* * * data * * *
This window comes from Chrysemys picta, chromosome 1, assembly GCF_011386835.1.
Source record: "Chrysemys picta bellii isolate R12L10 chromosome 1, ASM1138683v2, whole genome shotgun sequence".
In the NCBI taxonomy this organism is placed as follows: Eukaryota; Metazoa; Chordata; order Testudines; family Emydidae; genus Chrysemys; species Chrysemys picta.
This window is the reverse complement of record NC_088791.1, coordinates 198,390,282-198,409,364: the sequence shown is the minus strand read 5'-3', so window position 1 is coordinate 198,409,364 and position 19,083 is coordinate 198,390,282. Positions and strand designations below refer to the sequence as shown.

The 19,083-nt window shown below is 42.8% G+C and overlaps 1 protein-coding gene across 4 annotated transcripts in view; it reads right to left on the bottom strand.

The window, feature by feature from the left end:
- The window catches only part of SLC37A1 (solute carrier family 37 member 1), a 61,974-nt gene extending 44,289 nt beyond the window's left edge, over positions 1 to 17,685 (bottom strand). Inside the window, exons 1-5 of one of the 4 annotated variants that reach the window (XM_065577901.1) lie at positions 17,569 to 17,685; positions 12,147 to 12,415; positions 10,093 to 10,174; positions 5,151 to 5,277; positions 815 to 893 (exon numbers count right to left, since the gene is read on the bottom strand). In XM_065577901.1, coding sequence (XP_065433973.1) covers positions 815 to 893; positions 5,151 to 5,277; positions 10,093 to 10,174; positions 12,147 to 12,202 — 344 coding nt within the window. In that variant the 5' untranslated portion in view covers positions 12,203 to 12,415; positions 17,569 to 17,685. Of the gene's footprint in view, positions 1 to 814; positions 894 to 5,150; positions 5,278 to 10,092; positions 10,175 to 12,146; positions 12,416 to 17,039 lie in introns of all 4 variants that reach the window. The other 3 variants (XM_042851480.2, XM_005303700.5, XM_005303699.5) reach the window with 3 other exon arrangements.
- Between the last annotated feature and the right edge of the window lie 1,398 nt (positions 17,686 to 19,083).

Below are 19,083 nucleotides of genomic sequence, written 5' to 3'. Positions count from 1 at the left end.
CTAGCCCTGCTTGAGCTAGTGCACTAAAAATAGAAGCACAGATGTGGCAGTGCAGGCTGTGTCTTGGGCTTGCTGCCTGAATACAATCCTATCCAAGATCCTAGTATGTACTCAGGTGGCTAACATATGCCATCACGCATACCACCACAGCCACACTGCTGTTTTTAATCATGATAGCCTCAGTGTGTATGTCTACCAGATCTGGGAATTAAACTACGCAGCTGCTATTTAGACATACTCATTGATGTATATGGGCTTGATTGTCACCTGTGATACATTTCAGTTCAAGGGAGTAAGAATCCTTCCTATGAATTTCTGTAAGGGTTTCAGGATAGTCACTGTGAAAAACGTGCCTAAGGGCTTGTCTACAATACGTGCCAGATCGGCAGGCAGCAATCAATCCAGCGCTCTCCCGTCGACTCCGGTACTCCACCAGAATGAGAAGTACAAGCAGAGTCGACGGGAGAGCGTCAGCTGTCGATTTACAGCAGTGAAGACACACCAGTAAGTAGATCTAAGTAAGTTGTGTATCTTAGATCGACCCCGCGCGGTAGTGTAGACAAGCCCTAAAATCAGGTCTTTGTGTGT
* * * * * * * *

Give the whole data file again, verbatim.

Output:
This window comes from Chrysemys picta, chromosome 1, assembly GCF_011386835.1.
Source record: "Chrysemys picta bellii isolate R12L10 chromosome 1, ASM1138683v2, whole genome shotgun sequence".
In the NCBI taxonomy this organism is placed as follows: Eukaryota; Metazoa; Chordata; order Testudines; family Emydidae; genus Chrysemys; species Chrysemys picta.
This window is the reverse complement of record NC_088791.1, coordinates 198,390,282-198,409,364: the sequence shown is the minus strand read 5'-3', so window position 1 is coordinate 198,409,364 and position 19,083 is coordinate 198,390,282. Positions and strand designations below refer to the sequence as shown.

The 19,083-nt window shown below is 42.8% G+C and overlaps 1 protein-coding gene across 4 annotated transcripts in view; it reads right to left on the bottom strand.

The window, feature by feature from the left end:
- The window catches only part of SLC37A1 (solute carrier family 37 member 1), a 61,974-nt gene extending 44,289 nt beyond the window's left edge, over positions 1 to 17,685 (bottom strand). Inside the window, exons 1-5 of one of the 4 annotated variants that reach the window (XM_065577901.1) lie at positions 17,569 to 17,685; positions 12,147 to 12,415; positions 10,093 to 10,174; positions 5,151 to 5,277; positions 815 to 893 (exon numbers count right to left, since the gene is read on the bottom strand). In XM_065577901.1, coding sequence (XP_065433973.1) covers positions 815 to 893; positions 5,151 to 5,277; positions 10,093 to 10,174; positions 12,147 to 12,202 — 344 coding nt within the window. In that variant the 5' untranslated portion in view covers positions 12,203 to 12,415; positions 17,569 to 17,685. Of the gene's footprint in view, positions 1 to 814; positions 894 to 5,150; positions 5,278 to 10,092; positions 10,175 to 12,146; positions 12,416 to 17,039 lie in introns of all 4 variants that reach the window. The other 3 variants (XM_042851480.2, XM_005303700.5, XM_005303699.5) reach the window with 3 other exon arrangements.
- Between the last annotated feature and the right edge of the window lie 1,398 nt (positions 17,686 to 19,083).

Below are 19,083 nucleotides of genomic sequence, written 5' to 3'. Positions count from 1 at the left end.
CTAGCCCTGCTTGAGCTAGTGCACTAAAAATAGAAGCACAGATGTGGCAGTGCAGGCTGTGTCTTGGGCTTGCTGCCTGAATACAATCCTATCCAAGATCCTAGTATGTACTCAGGTGGCTAACATATGCCATCACGCATACCACCACAGCCACACTGCTGTTTTTAATCATGATAGCCTCAGTGTGTATGTCTACCAGATCTGGGAATTAAACTACGCAGCTGCTATTTAGACATACTCATTGATGTATATGGGCTTGATTGTCACCTGTGATACATTTCAGTTCAAGGGAGTAAGAATCCTTCCTATGAATTTCTGTAAGGGTTTCAGGATAGTCACTGTGAAAAACGTGCCTAAGGGCTTGTCTACAATACGTGCCAGATCGGCAGGCAGCAATCAATCCAGCGCTCTCCCGTCGACTCCGGTACTCCACCAGAATGAGAAGTACAAGCAGAGTCGACGGGAGAGCGTCAGCTGTCGATTTACAGCAGTGAAGACACACCAGTAAGTAGATCTAAGTAAGTTGTGTATCTTAGATCGACCCCGCGCGGTAGTGTAGACAAGCCCTAAAATCAGGTCTTTGTGTGT